The Target Article “Ethical Criteria for Human Trials of Stem-Cell Derived Dopaminergic Neurons in Parkinson’s Disease”1 by Samia A. Hurst et al. discusses three specific considerations of a phase I(safety)-II (efficacy) clinical trial designed to test an experimental neurorestorative stem cell therapy for Parkinson’s disease. Parkinson’s disease is a result of the loss of dopamine-producing neurons in the substantia nigra, and significant depletion of dopamine leads to the tremors, rigidity, and difficulty initiating or halting movement that is often seen as the disease progresses. To compensate for the diminishing levels of the neurotransmitter, standard treatment relies on the drug levodopa, which is converted to dopamine in the body. Levodopa is not curative though, and for that reason, researchers are beginning to study the neurorestoration technique of dopamine-producing stem cells transplants2. As promising and groundbreaking as stem-cell therapy is, protecting human subjects will be of utmost importance as the therapies enter clinical trials.

Parkinson’s disease is progressive, meaning that patients could exhibit a wide spectrum of mild to debilitating symptomology. After considering the risk-to-benefit ratio of enrolling patients who have either just been diagnosed or are at an advanced state of the disease, the authors suggest that only patients with approximately less than 15 years to live with “moderately advanced” Parkinson’s disease should be enrolled. Moderately advanced Parkinson’s is defined as a time when patients have been diagnosed and are responding to levodopa therapy. These patients should have minimal motor impairments and no impairment of cognitive function. Since neurosurgery is not without risks and stem-cell therapy benefit may not be obvious for a long time period, a clear informed consent process is critical. The patients must understand that the study’s purpose is not to alleviate Parkinson’s symptomatology immediately, but to instead increase understanding for the disease and the experimental, high risk nature of the procedure.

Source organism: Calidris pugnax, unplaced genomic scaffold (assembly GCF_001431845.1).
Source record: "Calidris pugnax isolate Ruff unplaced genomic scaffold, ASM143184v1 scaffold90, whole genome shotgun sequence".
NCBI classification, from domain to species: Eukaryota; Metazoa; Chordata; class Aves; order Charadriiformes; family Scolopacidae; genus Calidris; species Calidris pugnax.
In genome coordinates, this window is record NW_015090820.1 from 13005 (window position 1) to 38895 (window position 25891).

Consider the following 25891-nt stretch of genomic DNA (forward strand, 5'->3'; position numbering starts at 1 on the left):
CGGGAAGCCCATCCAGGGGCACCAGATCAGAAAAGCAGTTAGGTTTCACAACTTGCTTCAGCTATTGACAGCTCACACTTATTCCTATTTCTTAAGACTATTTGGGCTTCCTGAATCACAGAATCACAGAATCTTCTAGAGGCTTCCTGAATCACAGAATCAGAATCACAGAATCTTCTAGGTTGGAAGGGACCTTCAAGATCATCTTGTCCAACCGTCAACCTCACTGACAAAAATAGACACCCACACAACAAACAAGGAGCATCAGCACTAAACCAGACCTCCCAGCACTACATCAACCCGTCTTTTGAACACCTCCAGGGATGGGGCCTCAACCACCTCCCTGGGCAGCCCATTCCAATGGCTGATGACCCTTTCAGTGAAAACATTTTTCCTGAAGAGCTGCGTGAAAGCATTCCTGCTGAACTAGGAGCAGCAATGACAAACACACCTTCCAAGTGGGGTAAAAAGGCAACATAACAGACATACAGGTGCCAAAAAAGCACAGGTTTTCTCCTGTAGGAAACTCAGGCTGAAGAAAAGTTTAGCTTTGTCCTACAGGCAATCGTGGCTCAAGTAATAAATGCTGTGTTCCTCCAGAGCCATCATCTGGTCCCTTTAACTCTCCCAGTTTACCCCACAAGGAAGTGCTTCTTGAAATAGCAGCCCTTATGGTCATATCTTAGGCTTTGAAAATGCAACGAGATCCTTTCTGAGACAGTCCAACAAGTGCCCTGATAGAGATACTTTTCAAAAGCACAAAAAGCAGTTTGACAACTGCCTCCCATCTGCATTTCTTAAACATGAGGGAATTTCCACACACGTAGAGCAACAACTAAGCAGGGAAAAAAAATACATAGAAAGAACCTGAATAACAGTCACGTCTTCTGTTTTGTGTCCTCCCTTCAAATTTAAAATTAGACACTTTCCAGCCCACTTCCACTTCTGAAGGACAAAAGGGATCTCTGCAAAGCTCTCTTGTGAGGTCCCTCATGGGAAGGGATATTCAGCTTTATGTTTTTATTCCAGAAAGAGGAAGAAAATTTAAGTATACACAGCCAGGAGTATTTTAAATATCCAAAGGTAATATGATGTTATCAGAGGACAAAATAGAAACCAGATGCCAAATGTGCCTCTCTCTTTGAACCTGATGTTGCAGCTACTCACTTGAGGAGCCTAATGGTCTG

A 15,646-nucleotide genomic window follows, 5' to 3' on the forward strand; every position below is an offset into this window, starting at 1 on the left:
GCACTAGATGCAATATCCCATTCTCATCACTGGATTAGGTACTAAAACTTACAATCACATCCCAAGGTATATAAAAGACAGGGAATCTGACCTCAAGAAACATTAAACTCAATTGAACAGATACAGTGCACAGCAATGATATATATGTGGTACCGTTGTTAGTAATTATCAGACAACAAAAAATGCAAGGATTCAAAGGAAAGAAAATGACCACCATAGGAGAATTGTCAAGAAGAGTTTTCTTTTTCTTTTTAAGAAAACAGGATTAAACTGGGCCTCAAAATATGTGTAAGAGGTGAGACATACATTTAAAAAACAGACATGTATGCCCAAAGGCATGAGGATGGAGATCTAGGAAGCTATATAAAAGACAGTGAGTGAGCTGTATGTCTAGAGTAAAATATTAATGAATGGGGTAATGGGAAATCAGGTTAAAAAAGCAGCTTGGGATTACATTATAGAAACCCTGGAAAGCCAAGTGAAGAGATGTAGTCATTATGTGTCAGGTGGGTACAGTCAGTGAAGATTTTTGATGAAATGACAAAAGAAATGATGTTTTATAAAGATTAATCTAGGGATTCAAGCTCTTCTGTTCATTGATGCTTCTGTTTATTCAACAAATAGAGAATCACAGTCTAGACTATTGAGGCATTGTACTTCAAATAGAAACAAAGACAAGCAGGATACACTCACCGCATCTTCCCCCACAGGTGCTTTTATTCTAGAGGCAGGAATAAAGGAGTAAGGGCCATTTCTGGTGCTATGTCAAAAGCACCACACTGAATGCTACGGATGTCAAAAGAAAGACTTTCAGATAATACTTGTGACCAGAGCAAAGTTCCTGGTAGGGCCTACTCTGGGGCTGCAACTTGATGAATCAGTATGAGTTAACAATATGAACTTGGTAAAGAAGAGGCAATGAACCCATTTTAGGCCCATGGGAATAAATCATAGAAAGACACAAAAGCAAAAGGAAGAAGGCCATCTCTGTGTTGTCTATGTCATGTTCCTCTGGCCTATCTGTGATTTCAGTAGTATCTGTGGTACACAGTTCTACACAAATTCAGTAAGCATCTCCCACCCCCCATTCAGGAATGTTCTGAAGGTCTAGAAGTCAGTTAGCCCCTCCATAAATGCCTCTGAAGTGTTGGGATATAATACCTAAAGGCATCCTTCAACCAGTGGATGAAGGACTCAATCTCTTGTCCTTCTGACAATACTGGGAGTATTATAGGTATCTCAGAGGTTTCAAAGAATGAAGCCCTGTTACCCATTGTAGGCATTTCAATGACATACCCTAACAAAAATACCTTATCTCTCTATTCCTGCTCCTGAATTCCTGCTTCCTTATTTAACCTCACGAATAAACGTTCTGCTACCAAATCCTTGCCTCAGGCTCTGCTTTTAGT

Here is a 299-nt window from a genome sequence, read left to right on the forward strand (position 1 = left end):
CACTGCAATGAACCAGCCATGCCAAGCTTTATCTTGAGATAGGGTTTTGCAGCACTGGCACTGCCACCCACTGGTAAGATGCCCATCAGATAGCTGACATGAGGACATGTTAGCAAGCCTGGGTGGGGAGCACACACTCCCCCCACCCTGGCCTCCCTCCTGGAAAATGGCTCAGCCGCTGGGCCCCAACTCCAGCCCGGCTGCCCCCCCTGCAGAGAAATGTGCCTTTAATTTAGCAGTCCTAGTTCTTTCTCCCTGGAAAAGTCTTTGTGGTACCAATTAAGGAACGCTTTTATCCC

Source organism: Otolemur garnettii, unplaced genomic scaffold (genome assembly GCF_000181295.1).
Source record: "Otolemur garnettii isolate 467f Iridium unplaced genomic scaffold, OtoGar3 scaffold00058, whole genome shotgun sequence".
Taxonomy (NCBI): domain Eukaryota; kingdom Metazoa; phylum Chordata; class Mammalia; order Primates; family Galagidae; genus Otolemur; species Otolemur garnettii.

The authors conclude that a sham surgery, which involves inserting a needle into the brain, but not injecting stem cells, cannot be justified in a phase I-II clinical trial. Sham surgery is fraught with its own ethical concerns related to the powerful placebo effect, especially when research has suggested that Parkinson’s disease patients are especially susceptible to the placebo effect3,4. While a 2005 investigation of sham surgeries in Parkinson’s disease research suggested that the majority of clinicians support sham surgeries over unblinded controls5, finding interventions better than placebo or sham is challenging if sham is the ultimate threshold over which novel therapy should pass6. The authors ultimately recommend an open-label clinical trial design or a trial that compares stem-cell therapy to alternative medicines other than highly invasive surgery. The authors also remark that even if Parkinson’s disease patients are more likely to improve based on a placebo, Parkinson’s is degenerative and the placebo effect would most likely not survive declining motor function over the long-term of this study.

Thursday, March 12, 2015

Primordial soup to nuts: are some men naturally selected to be better dads?